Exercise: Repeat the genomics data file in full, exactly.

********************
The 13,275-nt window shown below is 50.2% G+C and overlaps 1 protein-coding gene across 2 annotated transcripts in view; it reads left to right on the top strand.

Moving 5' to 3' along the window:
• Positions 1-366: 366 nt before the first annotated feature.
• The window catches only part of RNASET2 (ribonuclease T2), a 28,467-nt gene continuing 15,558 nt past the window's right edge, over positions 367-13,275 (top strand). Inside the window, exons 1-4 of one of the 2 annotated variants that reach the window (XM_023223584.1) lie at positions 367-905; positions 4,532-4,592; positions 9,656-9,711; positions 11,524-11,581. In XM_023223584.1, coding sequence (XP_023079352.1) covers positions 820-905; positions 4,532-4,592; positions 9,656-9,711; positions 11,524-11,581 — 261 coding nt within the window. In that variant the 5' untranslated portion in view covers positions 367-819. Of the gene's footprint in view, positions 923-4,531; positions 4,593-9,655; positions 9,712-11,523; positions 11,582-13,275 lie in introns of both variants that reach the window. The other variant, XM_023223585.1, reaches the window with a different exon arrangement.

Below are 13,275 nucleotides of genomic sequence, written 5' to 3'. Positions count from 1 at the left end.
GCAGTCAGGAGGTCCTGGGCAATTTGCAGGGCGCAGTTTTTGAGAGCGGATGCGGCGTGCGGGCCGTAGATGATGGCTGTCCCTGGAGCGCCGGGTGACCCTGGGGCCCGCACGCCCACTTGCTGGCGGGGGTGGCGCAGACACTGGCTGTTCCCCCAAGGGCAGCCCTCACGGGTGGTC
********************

The 13,275-nt window shown below is 50.2% G+C and overlaps 1 protein-coding gene across 2 annotated transcripts in view; it reads left to right on the top strand.

Moving 5' to 3' along the window:
• Positions 1-366: 366 nt before the first annotated feature.
• The window catches only part of RNASET2 (ribonuclease T2), a 28,467-nt gene continuing 15,558 nt past the window's right edge, over positions 367-13,275 (top strand). Inside the window, exons 1-4 of one of the 2 annotated variants that reach the window (XM_023223584.1) lie at positions 367-905; positions 4,532-4,592; positions 9,656-9,711; positions 11,524-11,581. In XM_023223584.1, coding sequence (XP_023079352.1) covers positions 820-905; positions 4,532-4,592; positions 9,656-9,711; positions 11,524-11,581 — 261 coding nt within the window. In that variant the 5' untranslated portion in view covers positions 367-819. Of the gene's footprint in view, positions 923-4,531; positions 4,593-9,655; positions 9,712-11,523; positions 11,582-13,275 lie in introns of both variants that reach the window. The other variant, XM_023223585.1, reaches the window with a different exon arrangement.

Below are 13,275 nucleotides of genomic sequence, written 5' to 3'. Positions count from 1 at the left end.
GCAGTCAGGAGGTCCTGGGCAATTTGCAGGGCGCAGTTTTTGAGAGCGGATGCGGCGTGCGGGCCGTAGATGATGGCTGTCCCTGGAGCGCCGGGTGACCCTGGGGCCCGCACGCCCACTTGCTGGCGGGGGTGGCGCAGACACTGGCTGTTCCCCCAAGGGCAGCCCTCACGGGTGGTC